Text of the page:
Chef Table's Jeong Kwan

If you have Netflix, catch the Chef Table ep about Jeong Kwan, the nun without a restaurant. Her thoughts on life and creativity are profound. Via Eater:

The most breathtaking episode of Chef’s Table to date focuses on cooking as a form of communication. Jeong Kwan is a 60-year-old Zen Buddhist nun who prepares vegan meals for her community (and the occasional visitor) at Baekyangsa Temple, which is located 169 miles south of Seoul. Chef Eric Ripert and writer Jeff Gordinier can attest to the fact that her food is delicious, but it also has a greater purpose beyond being a satisfying form of nourishment. Here are some takeaways from this stunning installment of David Gelb’s Netflix documentary series, Chef’s Table:


Eric Ripert, sitting in the dining room of Le Bernardin in New York City, says that he met Kwan while traveling through Korea. A devout Buddhist, the chef was curious about visiting a temple and trying the cuisine. Ripert remarks: “She’s extremely compassionate. She’s very advanced in Buddhism, and she happens to be a great cook… Jeong Kwan is very spontaneous in her cooking. At the same time she keeps a certain tradition, but she breaks a lot of rules and that makes her very exceptional as a chef, as a cook.”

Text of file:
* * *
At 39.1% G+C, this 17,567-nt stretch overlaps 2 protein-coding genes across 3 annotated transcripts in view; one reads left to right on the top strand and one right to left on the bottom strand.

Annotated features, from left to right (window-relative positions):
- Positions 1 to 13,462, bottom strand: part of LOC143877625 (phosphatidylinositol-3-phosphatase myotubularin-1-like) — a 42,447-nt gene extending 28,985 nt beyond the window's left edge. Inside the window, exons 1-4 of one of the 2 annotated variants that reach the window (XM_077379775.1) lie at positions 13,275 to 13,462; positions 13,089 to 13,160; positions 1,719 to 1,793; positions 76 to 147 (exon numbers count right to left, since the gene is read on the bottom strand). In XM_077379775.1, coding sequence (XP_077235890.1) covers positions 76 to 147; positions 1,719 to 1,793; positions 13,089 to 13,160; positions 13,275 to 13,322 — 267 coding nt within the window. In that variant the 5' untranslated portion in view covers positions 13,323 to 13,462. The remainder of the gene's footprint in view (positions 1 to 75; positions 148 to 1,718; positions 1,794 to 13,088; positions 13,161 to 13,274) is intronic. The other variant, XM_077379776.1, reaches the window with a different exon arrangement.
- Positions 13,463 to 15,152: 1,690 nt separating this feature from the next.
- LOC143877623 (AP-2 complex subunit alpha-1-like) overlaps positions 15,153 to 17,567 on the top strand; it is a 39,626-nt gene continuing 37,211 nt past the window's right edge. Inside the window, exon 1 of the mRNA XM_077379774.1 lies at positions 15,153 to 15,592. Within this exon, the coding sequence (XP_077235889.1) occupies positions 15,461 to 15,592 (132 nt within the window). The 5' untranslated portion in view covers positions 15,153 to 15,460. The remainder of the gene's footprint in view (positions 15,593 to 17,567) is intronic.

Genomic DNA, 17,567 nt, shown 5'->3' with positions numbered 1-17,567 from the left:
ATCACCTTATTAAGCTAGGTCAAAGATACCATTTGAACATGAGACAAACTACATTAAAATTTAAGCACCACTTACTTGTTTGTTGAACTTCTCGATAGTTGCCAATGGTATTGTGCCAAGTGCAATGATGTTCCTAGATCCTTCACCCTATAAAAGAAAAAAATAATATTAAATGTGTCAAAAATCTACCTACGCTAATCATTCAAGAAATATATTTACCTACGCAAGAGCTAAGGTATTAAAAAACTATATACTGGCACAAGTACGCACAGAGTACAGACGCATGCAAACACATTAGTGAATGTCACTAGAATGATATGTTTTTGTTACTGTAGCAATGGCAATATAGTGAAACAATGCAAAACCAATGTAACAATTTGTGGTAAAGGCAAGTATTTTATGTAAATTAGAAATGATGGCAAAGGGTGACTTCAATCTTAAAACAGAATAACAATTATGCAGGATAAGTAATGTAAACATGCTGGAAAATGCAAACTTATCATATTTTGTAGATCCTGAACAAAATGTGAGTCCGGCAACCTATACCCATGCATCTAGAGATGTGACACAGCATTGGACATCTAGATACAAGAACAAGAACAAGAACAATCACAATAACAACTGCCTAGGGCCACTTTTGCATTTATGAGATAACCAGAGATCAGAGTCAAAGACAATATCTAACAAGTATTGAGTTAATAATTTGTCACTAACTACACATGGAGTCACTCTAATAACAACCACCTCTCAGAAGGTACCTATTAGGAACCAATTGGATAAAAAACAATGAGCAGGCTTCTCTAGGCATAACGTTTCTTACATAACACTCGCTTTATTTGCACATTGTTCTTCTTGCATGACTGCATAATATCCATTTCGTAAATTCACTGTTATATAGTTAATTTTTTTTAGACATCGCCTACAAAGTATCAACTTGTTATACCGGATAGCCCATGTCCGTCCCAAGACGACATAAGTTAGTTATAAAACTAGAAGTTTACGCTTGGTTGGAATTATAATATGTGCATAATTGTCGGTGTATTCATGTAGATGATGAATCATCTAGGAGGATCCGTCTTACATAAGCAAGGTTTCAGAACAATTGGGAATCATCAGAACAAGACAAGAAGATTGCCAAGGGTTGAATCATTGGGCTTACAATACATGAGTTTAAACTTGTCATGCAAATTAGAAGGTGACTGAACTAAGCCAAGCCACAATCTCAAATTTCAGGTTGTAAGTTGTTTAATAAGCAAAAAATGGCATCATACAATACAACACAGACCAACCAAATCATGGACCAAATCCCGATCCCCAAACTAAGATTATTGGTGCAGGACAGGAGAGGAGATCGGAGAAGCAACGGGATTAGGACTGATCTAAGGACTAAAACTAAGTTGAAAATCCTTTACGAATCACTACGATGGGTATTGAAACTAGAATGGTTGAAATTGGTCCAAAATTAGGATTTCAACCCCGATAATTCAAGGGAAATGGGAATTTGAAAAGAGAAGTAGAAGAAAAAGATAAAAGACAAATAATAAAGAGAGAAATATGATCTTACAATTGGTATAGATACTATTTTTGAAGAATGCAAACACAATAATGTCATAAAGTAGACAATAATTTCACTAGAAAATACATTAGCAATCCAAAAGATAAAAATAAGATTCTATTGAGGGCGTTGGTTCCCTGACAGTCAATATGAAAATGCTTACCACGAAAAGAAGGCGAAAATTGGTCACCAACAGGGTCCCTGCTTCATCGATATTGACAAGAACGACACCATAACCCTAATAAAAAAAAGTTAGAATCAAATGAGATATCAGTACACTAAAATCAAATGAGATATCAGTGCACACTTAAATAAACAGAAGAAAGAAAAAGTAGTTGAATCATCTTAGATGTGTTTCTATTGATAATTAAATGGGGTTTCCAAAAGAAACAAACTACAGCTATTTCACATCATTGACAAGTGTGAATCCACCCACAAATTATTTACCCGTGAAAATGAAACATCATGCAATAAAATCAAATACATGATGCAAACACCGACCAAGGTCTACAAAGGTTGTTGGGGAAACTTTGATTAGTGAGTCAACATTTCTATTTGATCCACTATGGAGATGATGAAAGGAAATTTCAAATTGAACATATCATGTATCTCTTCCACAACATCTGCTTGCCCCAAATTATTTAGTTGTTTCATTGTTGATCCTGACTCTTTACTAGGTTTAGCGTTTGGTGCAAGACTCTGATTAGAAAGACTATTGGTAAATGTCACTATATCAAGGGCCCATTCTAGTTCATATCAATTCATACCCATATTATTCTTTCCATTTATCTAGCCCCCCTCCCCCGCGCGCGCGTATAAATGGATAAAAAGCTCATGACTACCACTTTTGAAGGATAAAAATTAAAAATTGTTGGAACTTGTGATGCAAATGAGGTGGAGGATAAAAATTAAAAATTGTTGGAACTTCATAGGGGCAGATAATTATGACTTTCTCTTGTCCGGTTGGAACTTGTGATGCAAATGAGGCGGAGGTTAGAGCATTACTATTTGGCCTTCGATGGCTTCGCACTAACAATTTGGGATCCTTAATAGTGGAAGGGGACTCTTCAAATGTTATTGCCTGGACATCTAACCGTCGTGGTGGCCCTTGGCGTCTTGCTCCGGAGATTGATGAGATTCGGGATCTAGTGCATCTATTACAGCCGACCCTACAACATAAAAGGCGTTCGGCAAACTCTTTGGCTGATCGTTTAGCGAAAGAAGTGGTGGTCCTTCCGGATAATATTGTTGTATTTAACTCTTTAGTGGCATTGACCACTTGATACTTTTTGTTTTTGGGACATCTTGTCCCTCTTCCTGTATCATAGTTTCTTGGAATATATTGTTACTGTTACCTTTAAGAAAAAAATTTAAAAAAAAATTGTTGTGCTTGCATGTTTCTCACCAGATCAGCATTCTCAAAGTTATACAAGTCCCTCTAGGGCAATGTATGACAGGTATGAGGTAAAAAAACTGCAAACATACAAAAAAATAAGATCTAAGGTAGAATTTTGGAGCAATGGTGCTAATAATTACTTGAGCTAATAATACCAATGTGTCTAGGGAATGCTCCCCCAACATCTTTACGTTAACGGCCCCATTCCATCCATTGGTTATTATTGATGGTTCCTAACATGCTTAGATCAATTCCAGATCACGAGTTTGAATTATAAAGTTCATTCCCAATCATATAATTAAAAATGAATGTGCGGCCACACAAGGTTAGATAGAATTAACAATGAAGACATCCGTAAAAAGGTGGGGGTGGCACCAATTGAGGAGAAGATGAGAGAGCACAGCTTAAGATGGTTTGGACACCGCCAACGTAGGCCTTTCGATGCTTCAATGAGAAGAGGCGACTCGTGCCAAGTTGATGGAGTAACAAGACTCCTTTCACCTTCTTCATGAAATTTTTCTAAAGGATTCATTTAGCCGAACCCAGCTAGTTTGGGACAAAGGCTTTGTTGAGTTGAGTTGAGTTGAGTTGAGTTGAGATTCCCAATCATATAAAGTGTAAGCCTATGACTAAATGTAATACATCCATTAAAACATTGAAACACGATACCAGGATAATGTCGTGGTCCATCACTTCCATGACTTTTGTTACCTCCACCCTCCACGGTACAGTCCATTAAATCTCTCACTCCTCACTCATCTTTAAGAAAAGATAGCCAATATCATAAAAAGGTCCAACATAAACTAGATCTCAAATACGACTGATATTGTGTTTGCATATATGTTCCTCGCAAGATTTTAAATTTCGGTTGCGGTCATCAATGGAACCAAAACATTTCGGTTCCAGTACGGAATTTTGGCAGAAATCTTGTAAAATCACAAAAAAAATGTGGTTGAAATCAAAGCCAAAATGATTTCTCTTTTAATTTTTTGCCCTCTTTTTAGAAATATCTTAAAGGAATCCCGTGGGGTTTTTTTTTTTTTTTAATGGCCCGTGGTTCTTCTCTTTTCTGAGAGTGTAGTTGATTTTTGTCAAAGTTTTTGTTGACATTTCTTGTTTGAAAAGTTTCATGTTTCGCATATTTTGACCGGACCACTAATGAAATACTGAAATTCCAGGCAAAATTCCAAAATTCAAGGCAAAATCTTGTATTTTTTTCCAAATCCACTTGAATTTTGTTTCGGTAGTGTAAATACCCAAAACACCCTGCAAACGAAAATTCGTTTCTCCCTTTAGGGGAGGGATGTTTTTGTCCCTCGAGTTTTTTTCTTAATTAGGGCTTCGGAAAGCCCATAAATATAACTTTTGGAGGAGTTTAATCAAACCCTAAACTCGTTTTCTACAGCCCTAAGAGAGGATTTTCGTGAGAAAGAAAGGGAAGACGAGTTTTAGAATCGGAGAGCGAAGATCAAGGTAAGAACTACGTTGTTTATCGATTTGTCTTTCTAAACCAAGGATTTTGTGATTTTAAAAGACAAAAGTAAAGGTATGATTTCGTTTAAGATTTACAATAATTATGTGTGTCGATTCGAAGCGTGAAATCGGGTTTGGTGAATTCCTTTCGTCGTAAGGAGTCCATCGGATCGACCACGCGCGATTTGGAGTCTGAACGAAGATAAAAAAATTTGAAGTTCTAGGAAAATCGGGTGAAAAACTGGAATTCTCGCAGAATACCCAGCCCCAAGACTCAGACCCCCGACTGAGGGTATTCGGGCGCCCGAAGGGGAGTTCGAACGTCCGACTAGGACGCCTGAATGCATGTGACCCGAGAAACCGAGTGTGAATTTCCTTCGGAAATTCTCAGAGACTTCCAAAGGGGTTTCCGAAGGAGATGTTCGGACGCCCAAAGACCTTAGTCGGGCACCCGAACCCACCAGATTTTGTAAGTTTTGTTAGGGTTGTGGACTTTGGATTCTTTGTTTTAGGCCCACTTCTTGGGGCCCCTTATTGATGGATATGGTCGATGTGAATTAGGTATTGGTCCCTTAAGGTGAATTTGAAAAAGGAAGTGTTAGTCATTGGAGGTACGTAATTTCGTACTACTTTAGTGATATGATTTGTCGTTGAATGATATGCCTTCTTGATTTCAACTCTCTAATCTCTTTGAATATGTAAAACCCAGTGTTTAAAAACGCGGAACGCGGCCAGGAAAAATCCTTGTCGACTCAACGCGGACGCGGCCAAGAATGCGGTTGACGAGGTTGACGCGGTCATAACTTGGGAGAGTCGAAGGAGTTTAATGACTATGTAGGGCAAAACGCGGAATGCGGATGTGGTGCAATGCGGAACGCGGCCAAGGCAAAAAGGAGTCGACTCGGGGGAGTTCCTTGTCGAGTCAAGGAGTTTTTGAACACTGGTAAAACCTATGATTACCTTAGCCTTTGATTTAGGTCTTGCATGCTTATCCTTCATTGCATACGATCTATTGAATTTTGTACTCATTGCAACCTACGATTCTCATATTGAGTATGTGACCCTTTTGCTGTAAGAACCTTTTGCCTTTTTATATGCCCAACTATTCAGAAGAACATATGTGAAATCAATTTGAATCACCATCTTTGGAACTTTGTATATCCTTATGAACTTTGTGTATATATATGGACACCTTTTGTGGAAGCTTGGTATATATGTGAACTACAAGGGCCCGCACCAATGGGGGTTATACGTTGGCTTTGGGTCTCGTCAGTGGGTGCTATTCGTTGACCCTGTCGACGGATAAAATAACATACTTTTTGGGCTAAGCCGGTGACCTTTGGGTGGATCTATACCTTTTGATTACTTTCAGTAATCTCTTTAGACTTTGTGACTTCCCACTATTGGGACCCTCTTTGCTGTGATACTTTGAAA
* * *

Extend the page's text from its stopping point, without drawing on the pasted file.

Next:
Eric Ripert says Jeong Kwan “has no ego.” The nun herself has a lot of thoughts on this subject:

“Creativity and ego cannot go together. If you free yourself from the comparing and jealous mind, your creativity opens up endlessly. Just as water springs from a fountain, creativity springs from every moment. You must not be your own obstacle. You must not be owned by the environment you are in. You must own the environment, the phenomenal world around you. You must be able to freely move in and out of your mind. This is being free. There is no way you can’t open up your creativity. There is no ego to speak of. That is my belief.”

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